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Thread: CVS Film?

  1. #1
    bvy
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    CVS Film?

    I just put together a 35mm pinhole camera (The Populist). I donít plan to make a habit of buying drug store film, but I was trying to minimize my losses in case my experiment fell apart. So my first roll to take through this camera is CVS 400 speed film, and Iím trying to get a feel for exposure times. I downloaded a small app that gives me exposure times for most name brand film (Kodak, Ilford, etc.). You pick the film and it gives you a table. Basically Iím just trying to get a feel for what brand or type of film the CVS film might be most comparable to in terms of exposure time. Can anyone help? Thanks.

    Brian

    By the way, my focal length is about 23mm and my pinhole diameter about 0.22mm for an effective f-stop in the neighborhood of f/105.

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    If the CVS 400 is a color print film then you can't go to far wrong in just assuming it is private label Kodak Gold 400. The exposure latitude of 400 speed color negative file is legendary.

    Are you going to do the development yourself or take it to a mini-lab? If it really is a color film and you take it to a mini-lab you might want to warn them the image registration may not exactly match a typical 35mm camera.

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    The last I checked, CVS film was made by Fuji. (I just processed a roll a few days ago, but I bought that roll several months ago, perhaps over a year ago.) I can't point you to a specific Fuji-branded equivalent product, if you need exact reciprocity data.

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    McFortner's Avatar
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    Try going to http://www.imageaircraft.com.au/DXsim/ and enter the DX bar code and it should tell you what type of film is loaded in it.

    Michael

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    thanks for that link Michael, very useful!

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    McFortner's Avatar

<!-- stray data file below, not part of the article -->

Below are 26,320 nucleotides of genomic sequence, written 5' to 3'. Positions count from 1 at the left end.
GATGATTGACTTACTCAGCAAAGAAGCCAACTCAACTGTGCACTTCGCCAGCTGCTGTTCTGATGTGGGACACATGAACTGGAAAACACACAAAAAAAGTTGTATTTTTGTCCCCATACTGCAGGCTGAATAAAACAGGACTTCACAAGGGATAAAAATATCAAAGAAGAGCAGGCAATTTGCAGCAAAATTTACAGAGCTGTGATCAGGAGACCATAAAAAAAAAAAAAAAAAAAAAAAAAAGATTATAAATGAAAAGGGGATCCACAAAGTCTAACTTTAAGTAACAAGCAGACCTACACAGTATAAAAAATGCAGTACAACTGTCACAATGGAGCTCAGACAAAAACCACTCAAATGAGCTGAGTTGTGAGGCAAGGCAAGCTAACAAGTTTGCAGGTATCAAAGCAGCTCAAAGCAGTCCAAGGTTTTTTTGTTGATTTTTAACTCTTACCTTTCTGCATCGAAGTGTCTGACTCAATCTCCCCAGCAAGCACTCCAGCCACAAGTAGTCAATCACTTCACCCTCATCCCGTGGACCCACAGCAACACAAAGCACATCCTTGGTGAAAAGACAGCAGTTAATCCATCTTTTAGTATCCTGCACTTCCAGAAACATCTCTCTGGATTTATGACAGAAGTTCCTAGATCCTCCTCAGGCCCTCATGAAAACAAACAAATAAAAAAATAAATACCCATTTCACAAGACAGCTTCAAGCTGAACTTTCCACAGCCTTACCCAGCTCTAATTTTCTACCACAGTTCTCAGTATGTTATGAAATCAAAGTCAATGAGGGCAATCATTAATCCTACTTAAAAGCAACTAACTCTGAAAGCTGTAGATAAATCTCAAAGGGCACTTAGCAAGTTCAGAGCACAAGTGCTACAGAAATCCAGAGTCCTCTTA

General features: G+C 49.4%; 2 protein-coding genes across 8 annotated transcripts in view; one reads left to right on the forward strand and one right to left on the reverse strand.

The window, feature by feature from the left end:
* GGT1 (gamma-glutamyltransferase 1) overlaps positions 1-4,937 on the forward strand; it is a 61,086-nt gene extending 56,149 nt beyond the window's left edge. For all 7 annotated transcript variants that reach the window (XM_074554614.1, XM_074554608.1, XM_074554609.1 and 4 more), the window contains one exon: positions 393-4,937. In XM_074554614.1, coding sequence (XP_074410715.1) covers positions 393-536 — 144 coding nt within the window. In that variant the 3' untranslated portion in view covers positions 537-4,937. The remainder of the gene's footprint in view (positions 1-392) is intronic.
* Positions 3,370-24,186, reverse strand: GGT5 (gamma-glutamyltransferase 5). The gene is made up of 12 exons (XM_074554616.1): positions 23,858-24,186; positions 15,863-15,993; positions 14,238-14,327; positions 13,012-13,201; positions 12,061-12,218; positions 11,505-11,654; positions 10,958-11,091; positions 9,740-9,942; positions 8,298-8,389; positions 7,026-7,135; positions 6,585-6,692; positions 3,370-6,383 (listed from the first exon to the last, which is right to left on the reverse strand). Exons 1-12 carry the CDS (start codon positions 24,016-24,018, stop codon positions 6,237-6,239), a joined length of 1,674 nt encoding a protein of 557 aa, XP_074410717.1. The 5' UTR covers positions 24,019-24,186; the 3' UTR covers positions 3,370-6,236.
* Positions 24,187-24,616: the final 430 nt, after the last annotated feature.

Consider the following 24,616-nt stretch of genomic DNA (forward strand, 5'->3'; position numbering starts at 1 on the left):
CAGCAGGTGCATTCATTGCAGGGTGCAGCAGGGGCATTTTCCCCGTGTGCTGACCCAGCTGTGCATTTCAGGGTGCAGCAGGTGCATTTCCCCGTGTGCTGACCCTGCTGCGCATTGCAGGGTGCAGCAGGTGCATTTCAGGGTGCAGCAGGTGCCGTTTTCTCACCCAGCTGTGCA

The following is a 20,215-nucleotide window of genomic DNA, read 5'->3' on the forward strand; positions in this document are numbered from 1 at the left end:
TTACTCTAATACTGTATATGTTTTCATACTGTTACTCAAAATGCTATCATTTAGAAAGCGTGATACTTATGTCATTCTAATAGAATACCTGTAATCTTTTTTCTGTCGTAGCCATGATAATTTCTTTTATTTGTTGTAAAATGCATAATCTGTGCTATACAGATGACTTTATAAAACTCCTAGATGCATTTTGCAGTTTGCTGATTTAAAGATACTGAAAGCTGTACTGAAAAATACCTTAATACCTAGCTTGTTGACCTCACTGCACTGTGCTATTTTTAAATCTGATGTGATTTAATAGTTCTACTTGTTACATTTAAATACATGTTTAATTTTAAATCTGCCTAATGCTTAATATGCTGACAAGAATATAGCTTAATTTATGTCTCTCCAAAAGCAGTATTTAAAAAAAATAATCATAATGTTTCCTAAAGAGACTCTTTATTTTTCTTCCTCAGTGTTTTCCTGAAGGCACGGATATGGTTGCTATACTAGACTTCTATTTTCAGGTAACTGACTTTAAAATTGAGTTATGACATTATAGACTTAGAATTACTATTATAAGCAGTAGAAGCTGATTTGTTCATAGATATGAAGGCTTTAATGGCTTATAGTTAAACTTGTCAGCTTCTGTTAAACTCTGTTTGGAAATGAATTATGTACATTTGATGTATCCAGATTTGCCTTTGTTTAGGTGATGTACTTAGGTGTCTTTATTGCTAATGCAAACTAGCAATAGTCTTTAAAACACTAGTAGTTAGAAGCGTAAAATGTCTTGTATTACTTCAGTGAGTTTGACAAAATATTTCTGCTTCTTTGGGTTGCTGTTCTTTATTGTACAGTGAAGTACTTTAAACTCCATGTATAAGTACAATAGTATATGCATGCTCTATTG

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    Quote Originally Posted by David Grenet View Post
    thanks for that link Michael, very useful!
    No problem. I'm glad I can finally give something back to the group. It's a useful link when I get my hands on some store brand film! I'm a junkie for bargain film....

    Michael

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    Sirius Glass's Avatar
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    Thanks Michael.

    Steve
    Warning!! Handling a Hasselblad can be harmful to your financial well being!

    Nothing beats a great piece of glass!

    I leave the digital work for the urologists and proctologists.

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    bvy
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    Quote Originally Posted by McFortner View Post
    Try going to http://www.imageaircraft.com.au/DXsim/ and enter the DX bar code and it should tell you what type of film is loaded in it.

    Michael
    That is a good link. Thank you. Unfortunately, the film is in the camera so I can't read the information off.

    I'm probably splitting hairs anyway. I should have done some investigation and invested in film that I thought I might use for this purpose for a while. That way I could get to know its properties. I don't plan to make a habit of using private label film. (Of course, if the results are decent and I determine what brand of fim it really is, maybe I will.)

  9. #9
    PhotoJim's Avatar
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    The private label film I occasionally buy here in Canada is absolutely Fuji - it's easy to tell because the plastic film canisters are identical to Fuji's.

    Fuji's are transparent with identical-coloured lids that fit snugly into the bottom with hardly a lip. The edge of the lid is knurled.

    The only similar canisters I've seen are Foma's, which are identical but solid black. Fuji also uses slightly different canisters for other types of film; for slide films, the lid is identical but black; for black-and-white, the lid is identical but grey. The bottoms are the same for all Fuji films.
    Jim MacKenzie - Regina, Saskatchewan, Canada

    A bunch of Nikons; Feds, Zorkis and a Kiev; Pentax 67-II (inherited from my deceased father-in-law); Bronica SQ-A; and a nice Shen Hao 4x5 field camera with 3 decent lenses that needs to be taken outside more. Oh, and as of mid-2012, one of those bodies we don't talk about here.

    Favourite film: do I need to pick only one?

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    Nicholas Lindan's Avatar
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    All 400 speed films have the same exposure requirements.

    With an f-stop of ~1:100 at ASA 400, your standard exposure in sunshine, with the sun over your shoulder, would be around 1/4th of a second ("sunny-11", which seems to hold for Cleveland, so I imagine it will work for Pittsburgh). 1/2 second for hazy clouds (distinct shadows), 1 second cloudy bright (no shadows), 2 seconds overcast, 4 seconds open shade.
    DARKROOM AUTOMATION
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